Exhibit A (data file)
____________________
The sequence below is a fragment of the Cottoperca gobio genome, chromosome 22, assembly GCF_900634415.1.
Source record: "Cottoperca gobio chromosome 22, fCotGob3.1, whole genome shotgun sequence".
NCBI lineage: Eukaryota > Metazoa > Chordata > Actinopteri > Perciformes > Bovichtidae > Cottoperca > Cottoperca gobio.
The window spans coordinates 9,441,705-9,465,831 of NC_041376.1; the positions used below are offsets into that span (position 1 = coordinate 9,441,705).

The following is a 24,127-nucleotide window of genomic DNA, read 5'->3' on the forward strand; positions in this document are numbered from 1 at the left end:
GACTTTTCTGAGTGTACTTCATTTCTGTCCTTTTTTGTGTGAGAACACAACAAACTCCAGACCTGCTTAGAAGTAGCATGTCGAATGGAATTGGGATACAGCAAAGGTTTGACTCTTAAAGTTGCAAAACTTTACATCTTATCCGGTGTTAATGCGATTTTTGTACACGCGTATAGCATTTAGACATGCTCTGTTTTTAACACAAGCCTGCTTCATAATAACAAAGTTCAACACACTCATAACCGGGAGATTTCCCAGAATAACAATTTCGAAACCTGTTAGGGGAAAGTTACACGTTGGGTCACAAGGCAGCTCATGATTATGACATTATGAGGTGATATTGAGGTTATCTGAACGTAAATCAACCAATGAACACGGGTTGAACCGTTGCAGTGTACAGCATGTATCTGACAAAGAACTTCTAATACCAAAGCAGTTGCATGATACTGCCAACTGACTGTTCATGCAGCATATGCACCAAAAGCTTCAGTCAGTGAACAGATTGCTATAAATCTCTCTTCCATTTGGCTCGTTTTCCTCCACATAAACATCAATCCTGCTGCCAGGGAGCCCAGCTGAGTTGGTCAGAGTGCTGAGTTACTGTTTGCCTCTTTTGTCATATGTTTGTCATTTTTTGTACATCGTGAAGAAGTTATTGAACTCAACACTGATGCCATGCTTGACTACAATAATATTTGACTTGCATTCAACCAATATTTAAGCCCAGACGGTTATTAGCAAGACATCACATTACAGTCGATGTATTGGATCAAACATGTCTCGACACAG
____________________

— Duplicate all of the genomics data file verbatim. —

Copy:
The sequence below is a fragment of the Cottoperca gobio genome, chromosome 22, assembly GCF_900634415.1.
Source record: "Cottoperca gobio chromosome 22, fCotGob3.1, whole genome shotgun sequence".
NCBI lineage: Eukaryota > Metazoa > Chordata > Actinopteri > Perciformes > Bovichtidae > Cottoperca > Cottoperca gobio.
The window spans coordinates 9,441,705-9,465,831 of NC_041376.1; the positions used below are offsets into that span (position 1 = coordinate 9,441,705).

The following is a 24,127-nucleotide window of genomic DNA, read 5'->3' on the forward strand; positions in this document are numbered from 1 at the left end:
GACTTTTCTGAGTGTACTTCATTTCTGTCCTTTTTTGTGTGAGAACACAACAAACTCCAGACCTGCTTAGAAGTAGCATGTCGAATGGAATTGGGATACAGCAAAGGTTTGACTCTTAAAGTTGCAAAACTTTACATCTTATCCGGTGTTAATGCGATTTTTGTACACGCGTATAGCATTTAGACATGCTCTGTTTTTAACACAAGCCTGCTTCATAATAACAAAGTTCAACACACTCATAACCGGGAGATTTCCCAGAATAACAATTTCGAAACCTGTTAGGGGAAAGTTACACGTTGGGTCACAAGGCAGCTCATGATTATGACATTATGAGGTGATATTGAGGTTATCTGAACGTAAATCAACCAATGAACACGGGTTGAACCGTTGCAGTGTACAGCATGTATCTGACAAAGAACTTCTAATACCAAAGCAGTTGCATGATACTGCCAACTGACTGTTCATGCAGCATATGCACCAAAAGCTTCAGTCAGTGAACAGATTGCTATAAATCTCTCTTCCATTTGGCTCGTTTTCCTCCACATAAACATCAATCCTGCTGCCAGGGAGCCCAGCTGAGTTGGTCAGAGTGCTGAGTTACTGTTTGCCTCTTTTGTCATATGTTTGTCATTTTTTGTACATCGTGAAGAAGTTATTGAACTCAACACTGATGCCATGCTTGACTACAATAATATTTGACTTGCATTCAACCAATATTTAAGCCCAGACGGTTATTAGCAAGACATCACATTACAGTCGATGTATTGGATCAAACATGTCTCGACACAG